We don’t just want it, we want it now.
The modern world is based upon instant gratification. You want something, it’s probably accessible pretty quickly, and you can often pay a premium rate to speed it up. Next day delivery, movies on demand, food cooked and brought to your door in 30 minutes or your money back. It’s convenient and it’s how we like it.
It’s no surprise, then, that when it comes to losing fat we don’t want to take a moderate approach. No, we want abs yesterday and the idea of taking our time just seems odd. You don’t have to look very far to find evidence of this, with meal replacement diets, modified fasts and diet pills being something everyone has heard of, and with celebrity exercise DVDs that promise rapid results selling more copies than the leading winter Disney movie over Christmas!
We think “ah it’s ok, I’ll suffer a little more but it’ll work better. No pain no gain!”
Clearly, this is something that effects a lot of people.
But is it a good idea? You’ll usually hear two sides, one saying that it’s great and will help you look awesome on the beach in no time, for 5 easy payments of £9.95, and the other side telling you that all of your muscle will evaporate and you’ll never have a sex drive again.
Well, in truth, there are both pros and cons to crash dieting which both need to be addressed if you are going to make an educated decision. To keep things positive I’ll start with the pros.
The main benefit of ‘crash dieting’ is that it’s incredibly motivating. We all love to talk about looking long term but it’s impossible to ignore the fact that it sometimes feels hard to continue with the plan when your weight hasn’t moved this week, or it’s crept in the wrong direction. With a properly managed very low calorie plan you will see changes on a daily basis, which is very motivating in an of itself. Another positive along these lines is that there is a very clear and close-by end point. A long diet of 1-2 lbs per week can take over half a year of dealing with hunger and feeling lethargic to lose 5 stone, contrast to a much shorter period of crash dieting.
Think of it like an Elastoplast. Pulling it off is going to hurt no matter what – fast hurts more for less time, slow hurts less for what seems like an age. Your personality type dictates which one is preferable to you.
This comparatively short amount of time dieting allows for more time training and eating for performance or muscle gain. 12 months of slow dieting is 12 months in which your muscle mass isn’t going to get much greater, which is a lot of wasted time if your goal is to carry appreciable muscle mass!
The final pro is that, if done properly, crash dieting is physically harmless. More on this below.
So far it sounds pretty damn good! Unfortunately it’s not all so peach and, as with anything good, there are a hell of a lot of things one must take into consideration.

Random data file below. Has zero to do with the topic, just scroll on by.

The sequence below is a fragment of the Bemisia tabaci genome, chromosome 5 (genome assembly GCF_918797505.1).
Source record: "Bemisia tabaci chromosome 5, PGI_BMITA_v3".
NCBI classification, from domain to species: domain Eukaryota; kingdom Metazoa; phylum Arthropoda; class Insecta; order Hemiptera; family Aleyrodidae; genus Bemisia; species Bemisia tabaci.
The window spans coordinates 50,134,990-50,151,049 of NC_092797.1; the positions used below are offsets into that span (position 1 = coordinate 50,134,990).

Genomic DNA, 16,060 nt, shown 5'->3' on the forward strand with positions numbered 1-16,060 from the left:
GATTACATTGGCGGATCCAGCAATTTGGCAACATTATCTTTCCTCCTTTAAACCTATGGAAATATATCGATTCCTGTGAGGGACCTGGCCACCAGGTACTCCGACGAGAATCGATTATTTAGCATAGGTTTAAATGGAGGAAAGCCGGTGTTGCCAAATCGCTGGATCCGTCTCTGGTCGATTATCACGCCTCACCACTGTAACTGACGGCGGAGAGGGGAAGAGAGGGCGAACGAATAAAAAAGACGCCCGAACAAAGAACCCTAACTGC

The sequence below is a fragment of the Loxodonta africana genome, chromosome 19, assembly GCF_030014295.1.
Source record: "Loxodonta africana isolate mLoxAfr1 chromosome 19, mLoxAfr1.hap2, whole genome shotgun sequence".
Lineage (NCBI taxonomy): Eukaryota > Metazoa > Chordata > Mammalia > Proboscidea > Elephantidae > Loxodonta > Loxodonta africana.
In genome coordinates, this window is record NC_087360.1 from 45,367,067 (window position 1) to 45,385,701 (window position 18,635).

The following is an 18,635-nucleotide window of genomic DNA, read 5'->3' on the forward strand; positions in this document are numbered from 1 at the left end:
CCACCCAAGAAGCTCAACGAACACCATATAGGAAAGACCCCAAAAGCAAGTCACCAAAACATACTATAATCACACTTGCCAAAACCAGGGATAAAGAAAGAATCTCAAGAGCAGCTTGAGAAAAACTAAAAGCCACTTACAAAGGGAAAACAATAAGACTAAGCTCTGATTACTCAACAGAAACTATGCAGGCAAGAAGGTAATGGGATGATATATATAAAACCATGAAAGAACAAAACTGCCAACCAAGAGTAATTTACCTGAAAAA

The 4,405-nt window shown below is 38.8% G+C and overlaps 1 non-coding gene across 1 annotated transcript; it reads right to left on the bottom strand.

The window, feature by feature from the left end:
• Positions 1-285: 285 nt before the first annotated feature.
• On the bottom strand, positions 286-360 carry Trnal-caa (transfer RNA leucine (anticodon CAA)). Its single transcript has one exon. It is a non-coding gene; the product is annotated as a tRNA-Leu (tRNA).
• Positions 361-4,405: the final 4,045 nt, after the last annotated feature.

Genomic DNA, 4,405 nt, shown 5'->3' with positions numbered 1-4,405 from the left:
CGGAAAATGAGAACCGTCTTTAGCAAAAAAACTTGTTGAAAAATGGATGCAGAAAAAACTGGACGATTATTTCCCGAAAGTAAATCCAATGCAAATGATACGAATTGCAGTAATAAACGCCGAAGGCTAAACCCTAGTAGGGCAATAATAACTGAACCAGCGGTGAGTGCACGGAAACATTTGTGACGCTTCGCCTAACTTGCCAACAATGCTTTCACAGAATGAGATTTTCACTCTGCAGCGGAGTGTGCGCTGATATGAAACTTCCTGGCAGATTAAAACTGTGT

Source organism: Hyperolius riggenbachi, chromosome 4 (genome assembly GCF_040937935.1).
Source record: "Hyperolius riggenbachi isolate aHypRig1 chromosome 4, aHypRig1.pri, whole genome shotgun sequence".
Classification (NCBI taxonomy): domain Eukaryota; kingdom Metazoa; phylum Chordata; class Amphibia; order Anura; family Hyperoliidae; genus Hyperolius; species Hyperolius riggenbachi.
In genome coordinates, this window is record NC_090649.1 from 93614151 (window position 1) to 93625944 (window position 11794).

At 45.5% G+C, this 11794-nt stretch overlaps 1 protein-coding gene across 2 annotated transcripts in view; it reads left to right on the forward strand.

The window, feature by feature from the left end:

Dieting on very low calories is the method of fat loss which carries the greatest risk of muscle loss, without doubt. Your body works on a fine balance, with muscle being broken down and built up 24/7 at varying rates. When in an extreme calorie deficit it’s very easy for breakdown to exceed creation over time – meaning you lose both strength and size quite easily if the diet is prolonged. Combatting this is vital if you intend to try it out, but the sad fact is that, realistically, complete prevention is all but impossible for most.
Nutritional deficiency is quite likely with this sort of plan. It’s incredibly difficult to consume sufficient protein, micronutrients and essential fats as you need for basic health and hormonal function she you are eating less than the average housecat. In medical settings you require close monitoring when put on a diet providing fewer than 1200 calories, but crash dieters do this in their own home without any medical supervision, it’s a recipe for disaster.
Issues such as organ failure, blood sugar related unconsciousness and seizures, hair loss and other horrendous complications are associated with very low calorie dieting – so be VERY mindful of how you are feeling, and seek medical attention if considering this approach.
Of course it can’t be ignored that you will also feel like crap. Absolute crap. Your body seeks what is known as homeostasis, which means it tries to fight against change. The bigger the change, the stronger the fight. One way in which your body seeks homeostasis in this context is that it reduces sympathetic nervous system output to try to save energy. This causes reduced muscle tone, less general energy and slower thought processing as well as tiredness and irritability. It can also down regulate sex hormone production for the duration of the diet (and possibly longer if you are dieting for a very long time) meaning no libido!
Your metabolic rate may also take a hit. As well as reducing the amount you move, your body is capable of reducing your calorie burn at rest by dropping your core temperature amongst other things. This slows down your progress, meaning you have to suffer for longer. The effects reverse very quickly when you increase calories again, with no recorded incidence of permanent damage, but it sucks for the time you are dealing with it.